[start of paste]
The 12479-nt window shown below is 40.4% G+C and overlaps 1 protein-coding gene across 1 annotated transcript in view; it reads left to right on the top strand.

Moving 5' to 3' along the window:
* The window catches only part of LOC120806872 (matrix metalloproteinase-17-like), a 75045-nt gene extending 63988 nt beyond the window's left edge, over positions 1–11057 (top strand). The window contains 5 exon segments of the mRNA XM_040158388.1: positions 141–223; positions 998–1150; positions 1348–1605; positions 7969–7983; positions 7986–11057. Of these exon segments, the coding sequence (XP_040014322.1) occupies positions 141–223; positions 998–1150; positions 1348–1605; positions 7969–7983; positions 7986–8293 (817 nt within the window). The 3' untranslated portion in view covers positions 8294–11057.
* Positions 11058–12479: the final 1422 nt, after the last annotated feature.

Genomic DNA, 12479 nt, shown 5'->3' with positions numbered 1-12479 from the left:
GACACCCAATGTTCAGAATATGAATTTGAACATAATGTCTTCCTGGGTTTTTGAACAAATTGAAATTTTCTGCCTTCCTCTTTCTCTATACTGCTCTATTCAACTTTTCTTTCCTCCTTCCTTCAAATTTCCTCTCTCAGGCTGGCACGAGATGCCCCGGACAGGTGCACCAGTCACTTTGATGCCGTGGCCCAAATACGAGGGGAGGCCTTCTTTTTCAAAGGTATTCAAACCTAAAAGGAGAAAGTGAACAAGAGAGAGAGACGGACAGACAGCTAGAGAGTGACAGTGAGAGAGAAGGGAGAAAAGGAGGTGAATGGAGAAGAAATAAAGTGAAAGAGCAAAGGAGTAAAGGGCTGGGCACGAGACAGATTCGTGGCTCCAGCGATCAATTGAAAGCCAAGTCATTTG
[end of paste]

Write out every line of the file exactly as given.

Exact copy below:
The 12479-nt window shown below is 40.4% G+C and overlaps 1 protein-coding gene across 1 annotated transcript in view; it reads left to right on the top strand.

Moving 5' to 3' along the window:
* The window catches only part of LOC120806872 (matrix metalloproteinase-17-like), a 75045-nt gene extending 63988 nt beyond the window's left edge, over positions 1–11057 (top strand). The window contains 5 exon segments of the mRNA XM_040158388.1: positions 141–223; positions 998–1150; positions 1348–1605; positions 7969–7983; positions 7986–11057. Of these exon segments, the coding sequence (XP_040014322.1) occupies positions 141–223; positions 998–1150; positions 1348–1605; positions 7969–7983; positions 7986–8293 (817 nt within the window). The 3' untranslated portion in view covers positions 8294–11057.
* Positions 11058–12479: the final 1422 nt, after the last annotated feature.

Genomic DNA, 12479 nt, shown 5'->3' with positions numbered 1-12479 from the left:
GACACCCAATGTTCAGAATATGAATTTGAACATAATGTCTTCCTGGGTTTTTGAACAAATTGAAATTTTCTGCCTTCCTCTTTCTCTATACTGCTCTATTCAACTTTTCTTTCCTCCTTCCTTCAAATTTCCTCTCTCAGGCTGGCACGAGATGCCCCGGACAGGTGCACCAGTCACTTTGATGCCGTGGCCCAAATACGAGGGGAGGCCTTCTTTTTCAAAGGTATTCAAACCTAAAAGGAGAAAGTGAACAAGAGAGAGAGACGGACAGACAGCTAGAGAGTGACAGTGAGAGAGAAGGGAGAAAAGGAGGTGAATGGAGAAGAAATAAAGTGAAAGAGCAAAGGAGTAAAGGGCTGGGCACGAGACAGATTCGTGGCTCCAGCGATCAATTGAAAGCCAAGTCATTTG